All of the above are significant, positive shifts of consciousness and action. So what’s the danger? From my experience working with midlife baby boomers (and from my own challenges, along the way) I identify two pitfalls that can undermine your renewal and continued growth: One is failure to recognize or deal with inevitable, long-term consequences of actions whose tentacles live on, into your future: your karma, the law of cause and effect; of actions and their consequences. The other is not knowing what enables you to “reboot;” to change your ongoing karma from this point forward. That is, knowing how to interrupt any continuing negative consequences of actions in your present life.
Facing your Karma
Your past actions remain a part of you. Read more…
Midlife Conflict and Renewal, Psychological health in a post-globalized world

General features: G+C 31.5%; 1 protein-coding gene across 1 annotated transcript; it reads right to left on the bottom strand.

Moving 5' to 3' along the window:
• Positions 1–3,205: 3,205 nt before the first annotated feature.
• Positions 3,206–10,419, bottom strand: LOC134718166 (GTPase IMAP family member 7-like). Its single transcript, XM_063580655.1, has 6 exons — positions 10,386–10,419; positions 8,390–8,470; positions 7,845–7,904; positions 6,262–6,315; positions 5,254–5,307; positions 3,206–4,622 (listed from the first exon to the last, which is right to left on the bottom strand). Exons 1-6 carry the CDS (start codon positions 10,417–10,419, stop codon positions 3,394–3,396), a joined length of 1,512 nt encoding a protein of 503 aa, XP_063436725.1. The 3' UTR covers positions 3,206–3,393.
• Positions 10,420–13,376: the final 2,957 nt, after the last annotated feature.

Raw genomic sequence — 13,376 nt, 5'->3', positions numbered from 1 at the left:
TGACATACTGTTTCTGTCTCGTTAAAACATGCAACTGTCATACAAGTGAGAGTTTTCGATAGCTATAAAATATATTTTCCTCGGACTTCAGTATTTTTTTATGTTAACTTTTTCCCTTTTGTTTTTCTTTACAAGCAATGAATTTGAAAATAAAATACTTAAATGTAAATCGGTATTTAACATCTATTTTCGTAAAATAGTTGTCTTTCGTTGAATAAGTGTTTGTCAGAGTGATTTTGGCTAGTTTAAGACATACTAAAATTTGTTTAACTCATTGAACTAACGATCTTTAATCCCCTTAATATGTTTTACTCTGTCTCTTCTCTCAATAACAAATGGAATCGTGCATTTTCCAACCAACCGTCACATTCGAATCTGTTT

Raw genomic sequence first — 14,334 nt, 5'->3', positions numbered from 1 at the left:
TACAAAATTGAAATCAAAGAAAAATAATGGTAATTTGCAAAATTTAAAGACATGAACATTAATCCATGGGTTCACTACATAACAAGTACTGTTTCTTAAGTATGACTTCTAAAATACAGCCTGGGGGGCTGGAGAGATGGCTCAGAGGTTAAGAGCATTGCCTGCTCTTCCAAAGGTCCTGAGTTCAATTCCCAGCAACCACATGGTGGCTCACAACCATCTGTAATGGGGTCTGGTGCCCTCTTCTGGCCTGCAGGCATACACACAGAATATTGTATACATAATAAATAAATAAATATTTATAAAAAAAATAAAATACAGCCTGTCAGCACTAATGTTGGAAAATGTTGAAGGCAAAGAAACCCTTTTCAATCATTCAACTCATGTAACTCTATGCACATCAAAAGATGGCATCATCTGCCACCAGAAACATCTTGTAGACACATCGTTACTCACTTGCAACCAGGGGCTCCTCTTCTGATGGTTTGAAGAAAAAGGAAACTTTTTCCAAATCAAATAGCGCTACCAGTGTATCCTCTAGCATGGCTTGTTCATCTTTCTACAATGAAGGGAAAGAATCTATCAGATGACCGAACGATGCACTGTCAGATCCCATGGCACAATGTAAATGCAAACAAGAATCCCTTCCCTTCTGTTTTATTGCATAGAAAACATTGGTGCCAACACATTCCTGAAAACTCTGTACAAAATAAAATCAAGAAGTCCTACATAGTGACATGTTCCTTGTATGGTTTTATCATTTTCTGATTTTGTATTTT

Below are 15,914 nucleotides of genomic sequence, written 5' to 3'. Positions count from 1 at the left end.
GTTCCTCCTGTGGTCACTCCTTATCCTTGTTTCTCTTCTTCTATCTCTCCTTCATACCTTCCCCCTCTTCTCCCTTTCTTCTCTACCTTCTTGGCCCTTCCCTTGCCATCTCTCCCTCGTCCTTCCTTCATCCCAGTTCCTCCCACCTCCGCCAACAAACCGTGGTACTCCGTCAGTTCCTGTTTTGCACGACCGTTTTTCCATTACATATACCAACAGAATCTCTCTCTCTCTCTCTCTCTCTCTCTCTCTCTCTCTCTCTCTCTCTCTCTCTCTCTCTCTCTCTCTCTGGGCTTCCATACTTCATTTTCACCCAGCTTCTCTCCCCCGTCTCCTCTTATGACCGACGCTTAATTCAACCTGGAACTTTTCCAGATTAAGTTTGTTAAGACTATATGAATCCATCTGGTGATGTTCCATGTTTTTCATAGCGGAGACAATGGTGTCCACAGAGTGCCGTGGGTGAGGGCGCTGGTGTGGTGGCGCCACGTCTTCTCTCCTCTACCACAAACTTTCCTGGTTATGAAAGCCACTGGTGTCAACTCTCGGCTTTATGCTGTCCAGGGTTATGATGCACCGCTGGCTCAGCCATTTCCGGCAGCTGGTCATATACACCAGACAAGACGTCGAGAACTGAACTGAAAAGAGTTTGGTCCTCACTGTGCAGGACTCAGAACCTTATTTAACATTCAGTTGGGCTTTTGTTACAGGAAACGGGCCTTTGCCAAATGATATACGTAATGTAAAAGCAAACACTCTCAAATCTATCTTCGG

This is a sad, destructive situation for both people and culture. Sudarsan Raghavan’s story in the Washington Post describes the efforts by extremists in Mali to attack and destroy all forms of music. He writes, “Northern Mali, one of the richest reservoirs of music on the continent, is now an artistic wasteland. Hundreds of musicians have fled south to Bamako, the capital, and to other towns and neighboring countries, driven out by hard-liners who have decreed any form of music — save for the tunes set to Koranic verses — as being against their religion.”
And yet, within the range of Islamic traditions, music is highly regarded and a vital resource for spiritual development. The form of Sufism that is more closely linked with Islam is a good example. Raghavan points out that “playing music brings lashes with whips, even prison time, and MP3 and cassette players are seized and destroyed.” For the full article click here, or read on: Read more…
Politics, Psychological health in a post-globalized world